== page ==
Makerere University together with the development organization CPAR Uganda are part of the five East African institutions in consortium with the University of St. Andrews that have been awarded 400, 000 Euros to fight tuberculosis.
The funding by the European & Developing Countries Clinical Trials Partnership (EDCTP) was extended to “Twende” project which works to empower nations’ diagnostic effort” in Tuberculosis. Makerere University will work with the lead consortium in the project, the University of St Andrews in UK.
Twende is a Swahili word meaning “let us move forward”. The project aims to understand and overcome the barriers to the implementation of better tuberculosis diagnosis.
“The project is a study that will research the barriers and opportunities of accelerating the uptake of successful tuberculosis diagnostics, ” says CPAR Uganda’s managing director, also the social scientist on the project. She added, “In essence, the project will explore questions of how research innovations can quickly and sustainably be translated into policy and practice – going beyond the laboratories.”
Tuberculosis is a chronic chest infection that kills nearly 2 million people worldwide every year. In a resource poor environment, diagnosis is difficult and it takes many months to get results back. New diagnostics are being developed but few have been implemented yet in the areas where people need them the most.
Twende will create a platform to translate research innovations into policy and practice. It will focus on the three East African countries of Uganda, Kenya and Tanzania, who are increasingly working together to solve their health problems.
Ms Owaraga says, “In the TWENDE Project, CPAR Uganda is in consortium with the University of St. Andrews (United Kingdom), Makerere University Kampala (Uganda), Kilimanjaro Clinical Research Institute (Tanzania), National Institute for Medical Research – Mbeya Medical Research Centre (Tanzania), Kenya Medical Research Institute (Kenya) and the East African Health Commission of the East African Community. “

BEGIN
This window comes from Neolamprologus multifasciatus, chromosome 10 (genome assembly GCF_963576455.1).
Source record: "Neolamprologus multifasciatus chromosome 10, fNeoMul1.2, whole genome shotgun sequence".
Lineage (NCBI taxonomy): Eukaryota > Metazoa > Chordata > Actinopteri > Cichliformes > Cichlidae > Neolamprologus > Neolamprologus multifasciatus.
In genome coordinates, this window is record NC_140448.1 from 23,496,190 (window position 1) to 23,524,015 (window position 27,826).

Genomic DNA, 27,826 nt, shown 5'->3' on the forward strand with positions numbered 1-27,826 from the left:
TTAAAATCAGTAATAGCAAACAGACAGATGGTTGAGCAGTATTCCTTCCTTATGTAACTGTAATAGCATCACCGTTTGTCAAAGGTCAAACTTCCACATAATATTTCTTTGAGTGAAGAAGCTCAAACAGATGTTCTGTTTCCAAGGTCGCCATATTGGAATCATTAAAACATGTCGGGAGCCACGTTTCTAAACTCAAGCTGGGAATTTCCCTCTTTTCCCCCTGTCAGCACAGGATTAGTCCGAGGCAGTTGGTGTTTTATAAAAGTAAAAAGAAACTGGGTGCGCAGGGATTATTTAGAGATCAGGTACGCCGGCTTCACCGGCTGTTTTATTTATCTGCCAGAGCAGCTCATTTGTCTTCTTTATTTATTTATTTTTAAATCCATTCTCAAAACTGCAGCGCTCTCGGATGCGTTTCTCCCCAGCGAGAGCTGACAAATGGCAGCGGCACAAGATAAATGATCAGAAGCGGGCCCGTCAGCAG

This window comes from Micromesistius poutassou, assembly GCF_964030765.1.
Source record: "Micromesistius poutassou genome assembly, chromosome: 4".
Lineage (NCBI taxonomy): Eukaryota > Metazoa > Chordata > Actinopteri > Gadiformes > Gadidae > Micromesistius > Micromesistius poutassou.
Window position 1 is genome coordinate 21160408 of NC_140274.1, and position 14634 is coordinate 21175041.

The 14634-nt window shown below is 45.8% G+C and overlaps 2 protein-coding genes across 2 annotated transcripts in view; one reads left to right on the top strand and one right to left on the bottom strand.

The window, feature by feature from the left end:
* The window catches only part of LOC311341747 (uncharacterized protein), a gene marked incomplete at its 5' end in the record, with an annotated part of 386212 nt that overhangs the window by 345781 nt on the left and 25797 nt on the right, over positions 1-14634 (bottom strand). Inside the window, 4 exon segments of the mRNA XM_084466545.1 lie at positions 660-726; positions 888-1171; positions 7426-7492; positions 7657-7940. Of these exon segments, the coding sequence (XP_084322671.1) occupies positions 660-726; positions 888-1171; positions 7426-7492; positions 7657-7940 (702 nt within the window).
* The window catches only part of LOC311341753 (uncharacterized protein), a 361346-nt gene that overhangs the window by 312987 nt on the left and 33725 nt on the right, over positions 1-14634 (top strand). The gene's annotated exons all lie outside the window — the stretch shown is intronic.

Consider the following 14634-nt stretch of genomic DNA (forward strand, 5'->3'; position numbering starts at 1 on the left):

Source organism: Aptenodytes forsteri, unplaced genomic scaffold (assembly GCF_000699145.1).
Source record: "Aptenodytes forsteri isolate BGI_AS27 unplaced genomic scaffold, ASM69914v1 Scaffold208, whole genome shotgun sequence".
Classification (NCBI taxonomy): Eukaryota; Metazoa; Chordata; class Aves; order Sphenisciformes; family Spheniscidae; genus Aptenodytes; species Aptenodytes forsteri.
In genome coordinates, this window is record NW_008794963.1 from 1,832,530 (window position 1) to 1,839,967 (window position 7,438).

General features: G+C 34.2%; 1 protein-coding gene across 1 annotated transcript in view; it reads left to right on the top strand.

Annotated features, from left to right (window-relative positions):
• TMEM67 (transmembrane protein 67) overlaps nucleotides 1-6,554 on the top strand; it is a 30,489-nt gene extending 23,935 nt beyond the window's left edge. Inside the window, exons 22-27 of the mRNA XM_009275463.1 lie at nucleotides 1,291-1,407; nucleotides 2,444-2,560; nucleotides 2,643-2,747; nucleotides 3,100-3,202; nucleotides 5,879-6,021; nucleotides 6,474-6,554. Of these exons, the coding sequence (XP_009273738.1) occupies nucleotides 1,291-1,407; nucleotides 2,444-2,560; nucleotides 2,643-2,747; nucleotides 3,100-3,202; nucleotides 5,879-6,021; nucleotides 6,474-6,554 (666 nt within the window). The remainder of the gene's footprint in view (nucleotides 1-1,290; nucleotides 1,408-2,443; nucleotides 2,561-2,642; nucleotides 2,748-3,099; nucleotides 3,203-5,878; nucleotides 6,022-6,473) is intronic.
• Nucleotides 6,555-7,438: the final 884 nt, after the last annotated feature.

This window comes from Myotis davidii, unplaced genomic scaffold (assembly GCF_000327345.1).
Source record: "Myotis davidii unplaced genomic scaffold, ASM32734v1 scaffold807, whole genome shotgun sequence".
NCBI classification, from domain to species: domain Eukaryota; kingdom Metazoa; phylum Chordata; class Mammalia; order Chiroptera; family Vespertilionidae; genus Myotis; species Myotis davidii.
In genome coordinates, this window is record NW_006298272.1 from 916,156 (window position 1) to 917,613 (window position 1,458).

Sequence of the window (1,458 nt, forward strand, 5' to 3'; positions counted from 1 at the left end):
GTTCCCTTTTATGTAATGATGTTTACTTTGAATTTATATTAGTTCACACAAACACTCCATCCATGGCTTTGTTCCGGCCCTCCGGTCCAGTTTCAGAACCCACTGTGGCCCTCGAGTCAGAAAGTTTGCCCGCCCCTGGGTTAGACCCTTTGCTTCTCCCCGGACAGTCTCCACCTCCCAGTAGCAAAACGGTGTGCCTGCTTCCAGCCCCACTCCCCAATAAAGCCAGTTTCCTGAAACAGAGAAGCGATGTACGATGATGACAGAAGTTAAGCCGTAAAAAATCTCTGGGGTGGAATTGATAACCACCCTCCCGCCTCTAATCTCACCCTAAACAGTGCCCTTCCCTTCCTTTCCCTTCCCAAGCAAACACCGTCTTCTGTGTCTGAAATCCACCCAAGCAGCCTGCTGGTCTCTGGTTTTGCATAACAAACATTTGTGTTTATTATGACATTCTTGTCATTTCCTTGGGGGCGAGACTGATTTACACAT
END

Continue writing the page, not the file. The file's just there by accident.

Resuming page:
The study is being led by Dr Wilber Sabiiti and Professor Stephen Gillespie at the University of St Andrews, along with partners in Uganda, Kenya and Tanzania. They will work closely with the East African Health Research Commission (EAHRC) and national TB control programmes of each partner country.
Professor Gillespie said: “Twende gives us a great new opportunity to work with our African partners to explore and overcome the barriers that prevent implementation of promising clinical developments.”
Dr Sabiiti said: “Africa is moving forward and Twende is here to support this move by creating a platform that unlocks barriers and increases access to healthcare innovations by people who most need it.”
Twende will evaluate the extent of the implementation of two WHO approved molecular diagnostics and explore how to implement the rapid Mycobacterial Treatment Response Assay (MYTRA) developed by the University of St Andrews.
It will also assess the benefits of these methods to the health care system and gauge the attitude of health care staff and administrators to the funding of these tests, seek both local and international avenues to unravel the impediments to a wider uptake of effective TB diagnostics and engage policy makers to accelerate the uptake of research innovations.
The impact of this study is expected to be far-reaching, with findings applicable not only to TB but to the entire health care system.